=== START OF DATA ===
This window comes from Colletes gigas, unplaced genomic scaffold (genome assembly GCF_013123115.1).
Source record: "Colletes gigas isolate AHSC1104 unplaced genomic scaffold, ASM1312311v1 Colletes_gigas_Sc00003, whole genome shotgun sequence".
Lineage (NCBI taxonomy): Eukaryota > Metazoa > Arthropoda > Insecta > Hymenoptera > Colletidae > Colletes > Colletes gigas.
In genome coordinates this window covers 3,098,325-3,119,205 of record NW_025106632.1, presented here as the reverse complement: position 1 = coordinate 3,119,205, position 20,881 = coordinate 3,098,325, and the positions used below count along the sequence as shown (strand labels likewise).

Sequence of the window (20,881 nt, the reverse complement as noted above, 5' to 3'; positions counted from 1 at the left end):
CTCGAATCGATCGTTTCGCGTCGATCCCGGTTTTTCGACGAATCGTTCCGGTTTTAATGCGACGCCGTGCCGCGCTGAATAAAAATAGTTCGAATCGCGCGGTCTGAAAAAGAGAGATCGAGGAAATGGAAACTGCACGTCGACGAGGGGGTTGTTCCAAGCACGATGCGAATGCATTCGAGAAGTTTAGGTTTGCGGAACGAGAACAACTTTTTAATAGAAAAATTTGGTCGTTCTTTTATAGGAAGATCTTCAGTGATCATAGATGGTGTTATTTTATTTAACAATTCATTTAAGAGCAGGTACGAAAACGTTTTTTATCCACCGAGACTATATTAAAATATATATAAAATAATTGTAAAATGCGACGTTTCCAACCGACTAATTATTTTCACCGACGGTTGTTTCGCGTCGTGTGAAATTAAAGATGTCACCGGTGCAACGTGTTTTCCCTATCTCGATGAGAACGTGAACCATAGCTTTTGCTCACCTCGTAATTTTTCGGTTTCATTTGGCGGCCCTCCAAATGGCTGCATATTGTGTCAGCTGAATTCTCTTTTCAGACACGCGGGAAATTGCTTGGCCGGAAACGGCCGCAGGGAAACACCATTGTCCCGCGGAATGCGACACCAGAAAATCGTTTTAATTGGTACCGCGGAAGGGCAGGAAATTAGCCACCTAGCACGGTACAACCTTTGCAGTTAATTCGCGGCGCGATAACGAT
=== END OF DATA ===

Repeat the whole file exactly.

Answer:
This window comes from Colletes gigas, unplaced genomic scaffold (genome assembly GCF_013123115.1).
Source record: "Colletes gigas isolate AHSC1104 unplaced genomic scaffold, ASM1312311v1 Colletes_gigas_Sc00003, whole genome shotgun sequence".
Lineage (NCBI taxonomy): Eukaryota > Metazoa > Arthropoda > Insecta > Hymenoptera > Colletidae > Colletes > Colletes gigas.
In genome coordinates this window covers 3,098,325-3,119,205 of record NW_025106632.1, presented here as the reverse complement: position 1 = coordinate 3,119,205, position 20,881 = coordinate 3,098,325, and the positions used below count along the sequence as shown (strand labels likewise).

Sequence of the window (20,881 nt, the reverse complement as noted above, 5' to 3'; positions counted from 1 at the left end):
CTCGAATCGATCGTTTCGCGTCGATCCCGGTTTTTCGACGAATCGTTCCGGTTTTAATGCGACGCCGTGCCGCGCTGAATAAAAATAGTTCGAATCGCGCGGTCTGAAAAAGAGAGATCGAGGAAATGGAAACTGCACGTCGACGAGGGGGTTGTTCCAAGCACGATGCGAATGCATTCGAGAAGTTTAGGTTTGCGGAACGAGAACAACTTTTTAATAGAAAAATTTGGTCGTTCTTTTATAGGAAGATCTTCAGTGATCATAGATGGTGTTATTTTATTTAACAATTCATTTAAGAGCAGGTACGAAAACGTTTTTTATCCACCGAGACTATATTAAAATATATATAAAATAATTGTAAAATGCGACGTTTCCAACCGACTAATTATTTTCACCGACGGTTGTTTCGCGTCGTGTGAAATTAAAGATGTCACCGGTGCAACGTGTTTTCCCTATCTCGATGAGAACGTGAACCATAGCTTTTGCTCACCTCGTAATTTTTCGGTTTCATTTGGCGGCCCTCCAAATGGCTGCATATTGTGTCAGCTGAATTCTCTTTTCAGACACGCGGGAAATTGCTTGGCCGGAAACGGCCGCAGGGAAACACCATTGTCCCGCGGAATGCGACACCAGAAAATCGTTTTAATTGGTACCGCGGAAGGGCAGGAAATTAGCCACCTAGCACGGTACAACCTTTGCAGTTAATTCGCGGCGCGATAACGAT